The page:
Using my old battle-worn Nikon F3T (yeah, that one) fitted with a 1960s-era Nikkor f.14 50mm lens, I exposed a sequence of images in the evening light at Irish Rail’s Heuston Station in Dublin.
I was especially pleased with this view of one of Irish Rail’s Mark 4 sets beneath the train shed. Low light made for contrasty silhouette with lots of texture and exceptional dynamic range.
This was exposed on Kodak Tri-X (black & white negative film) using a fairly wide aperture.
During early October 2017, I processed the film using two-stage development, initially soaking the film in an extremely dilute mix of Kodak HC110 designed to begin development while allowing great shadow detail and greater overall tonality. For my primary development, I used Ilford ID11, diluted 1-1 with water for 8 minutes at 68 degree F. This was followed by a 30 second stop bath and two fixer baths, 1st rinse, hypo-clear batch, 2nd rinse, then 8 minutes in a weak bath of selenium toner (1 to 9 with water), 10 minute final rinse and drying.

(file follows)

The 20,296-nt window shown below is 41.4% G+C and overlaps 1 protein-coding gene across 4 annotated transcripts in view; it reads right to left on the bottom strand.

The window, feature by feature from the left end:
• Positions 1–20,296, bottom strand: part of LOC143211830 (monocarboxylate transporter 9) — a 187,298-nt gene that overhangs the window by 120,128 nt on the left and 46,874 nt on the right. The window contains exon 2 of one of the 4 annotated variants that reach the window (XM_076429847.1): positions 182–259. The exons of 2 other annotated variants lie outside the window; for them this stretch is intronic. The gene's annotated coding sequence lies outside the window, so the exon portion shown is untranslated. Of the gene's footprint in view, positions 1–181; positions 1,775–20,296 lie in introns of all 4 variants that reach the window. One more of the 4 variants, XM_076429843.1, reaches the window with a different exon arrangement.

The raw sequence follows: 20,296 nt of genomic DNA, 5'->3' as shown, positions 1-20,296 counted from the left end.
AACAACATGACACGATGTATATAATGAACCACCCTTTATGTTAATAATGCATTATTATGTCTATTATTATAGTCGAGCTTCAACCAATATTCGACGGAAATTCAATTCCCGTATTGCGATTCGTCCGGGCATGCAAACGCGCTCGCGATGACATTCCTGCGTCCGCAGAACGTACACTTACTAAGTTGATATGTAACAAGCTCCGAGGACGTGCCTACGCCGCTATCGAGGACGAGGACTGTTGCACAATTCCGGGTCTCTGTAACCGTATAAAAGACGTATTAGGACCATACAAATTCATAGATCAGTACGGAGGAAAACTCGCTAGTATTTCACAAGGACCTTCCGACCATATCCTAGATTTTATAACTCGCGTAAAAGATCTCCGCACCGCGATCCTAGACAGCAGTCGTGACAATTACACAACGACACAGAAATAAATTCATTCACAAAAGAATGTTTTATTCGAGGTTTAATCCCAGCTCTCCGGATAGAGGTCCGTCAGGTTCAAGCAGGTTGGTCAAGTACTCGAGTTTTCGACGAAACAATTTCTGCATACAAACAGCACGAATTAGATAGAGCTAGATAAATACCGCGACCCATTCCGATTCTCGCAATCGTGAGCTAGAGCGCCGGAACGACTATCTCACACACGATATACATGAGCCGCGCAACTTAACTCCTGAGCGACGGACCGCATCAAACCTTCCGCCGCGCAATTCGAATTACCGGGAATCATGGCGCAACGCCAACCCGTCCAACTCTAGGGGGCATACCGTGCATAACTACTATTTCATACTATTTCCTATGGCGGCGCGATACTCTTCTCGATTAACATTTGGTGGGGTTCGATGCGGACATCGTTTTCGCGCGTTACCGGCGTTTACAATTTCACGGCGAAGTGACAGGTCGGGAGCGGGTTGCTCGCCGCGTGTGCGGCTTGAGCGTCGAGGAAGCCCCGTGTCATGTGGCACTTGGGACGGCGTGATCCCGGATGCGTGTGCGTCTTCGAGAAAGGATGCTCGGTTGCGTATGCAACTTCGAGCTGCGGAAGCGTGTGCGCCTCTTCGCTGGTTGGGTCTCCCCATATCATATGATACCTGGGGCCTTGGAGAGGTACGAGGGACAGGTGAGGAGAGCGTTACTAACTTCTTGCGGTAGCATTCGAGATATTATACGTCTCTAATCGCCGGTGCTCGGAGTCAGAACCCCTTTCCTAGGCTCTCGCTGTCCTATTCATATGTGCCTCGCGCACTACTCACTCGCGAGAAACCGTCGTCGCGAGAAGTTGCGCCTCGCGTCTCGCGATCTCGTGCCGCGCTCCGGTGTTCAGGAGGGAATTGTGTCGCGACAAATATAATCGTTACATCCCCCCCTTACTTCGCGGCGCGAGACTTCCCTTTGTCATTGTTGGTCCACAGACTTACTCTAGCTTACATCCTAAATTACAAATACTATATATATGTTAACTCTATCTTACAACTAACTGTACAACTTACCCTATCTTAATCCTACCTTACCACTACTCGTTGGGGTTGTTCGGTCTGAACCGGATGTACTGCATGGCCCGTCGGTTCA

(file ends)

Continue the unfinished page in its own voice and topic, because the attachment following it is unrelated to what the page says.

I scanned the negatives using an Epson V500 flatbed scanner, with some very nominal final adjustment using Lightroom.
Although my digital cameras feature black & white modes, and I can easily de-saturate a digital file to make a monochrome image, I don’t feel that digital imaging would yield a completely comparable image to this one made the old fashioned way.
Two weeks ago, using my old Leica 3A with 35mm Nikkor lens I exposed this photograph of a northward North Jersey Coast train at NJ Transit’s Aberdeen-Matawan station .
I positioned the camera as to crop sun with the canopy over the platform.
The film is 35mm Ilford HP5 that I processed in Kodak D76 (1-1 stock solution with water) for 10 minutes at 68F, but preceded primary development with a prolonged pre-soak with a drop of HC110 developer to improve shadow detail tonality.